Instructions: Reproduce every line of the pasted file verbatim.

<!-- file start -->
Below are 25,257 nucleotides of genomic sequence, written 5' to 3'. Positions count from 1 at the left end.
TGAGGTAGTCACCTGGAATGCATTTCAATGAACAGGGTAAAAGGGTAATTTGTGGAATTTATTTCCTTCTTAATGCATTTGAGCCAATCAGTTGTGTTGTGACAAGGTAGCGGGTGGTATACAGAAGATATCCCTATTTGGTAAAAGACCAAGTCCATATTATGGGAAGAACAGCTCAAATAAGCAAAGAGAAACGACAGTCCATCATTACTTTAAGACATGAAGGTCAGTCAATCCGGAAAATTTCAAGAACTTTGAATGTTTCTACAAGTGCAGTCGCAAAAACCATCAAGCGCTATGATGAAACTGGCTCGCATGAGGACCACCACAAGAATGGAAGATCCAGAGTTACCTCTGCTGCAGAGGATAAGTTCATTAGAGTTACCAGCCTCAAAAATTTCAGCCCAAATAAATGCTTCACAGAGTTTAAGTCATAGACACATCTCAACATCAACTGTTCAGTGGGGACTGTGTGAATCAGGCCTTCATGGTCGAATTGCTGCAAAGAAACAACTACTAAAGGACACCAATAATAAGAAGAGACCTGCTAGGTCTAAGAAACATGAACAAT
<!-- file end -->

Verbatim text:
Below are 25,257 nucleotides of genomic sequence, written 5' to 3'. Positions count from 1 at the left end.
TGAGGTAGTCACCTGGAATGCATTTCAATGAACAGGGTAAAAGGGTAATTTGTGGAATTTATTTCCTTCTTAATGCATTTGAGCCAATCAGTTGTGTTGTGACAAGGTAGCGGGTGGTATACAGAAGATATCCCTATTTGGTAAAAGACCAAGTCCATATTATGGGAAGAACAGCTCAAATAAGCAAAGAGAAACGACAGTCCATCATTACTTTAAGACATGAAGGTCAGTCAATCCGGAAAATTTCAAGAACTTTGAATGTTTCTACAAGTGCAGTCGCAAAAACCATCAAGCGCTATGATGAAACTGGCTCGCATGAGGACCACCACAAGAATGGAAGATCCAGAGTTACCTCTGCTGCAGAGGATAAGTTCATTAGAGTTACCAGCCTCAAAAATTTCAGCCCAAATAAATGCTTCACAGAGTTTAAGTCATAGACACATCTCAACATCAACTGTTCAGTGGGGACTGTGTGAATCAGGCCTTCATGGTCGAATTGCTGCAAAGAAACAACTACTAAAGGACACCAATAATAAGAAGAGACCTGCTAGGTCTAAGAAACATGAACAAT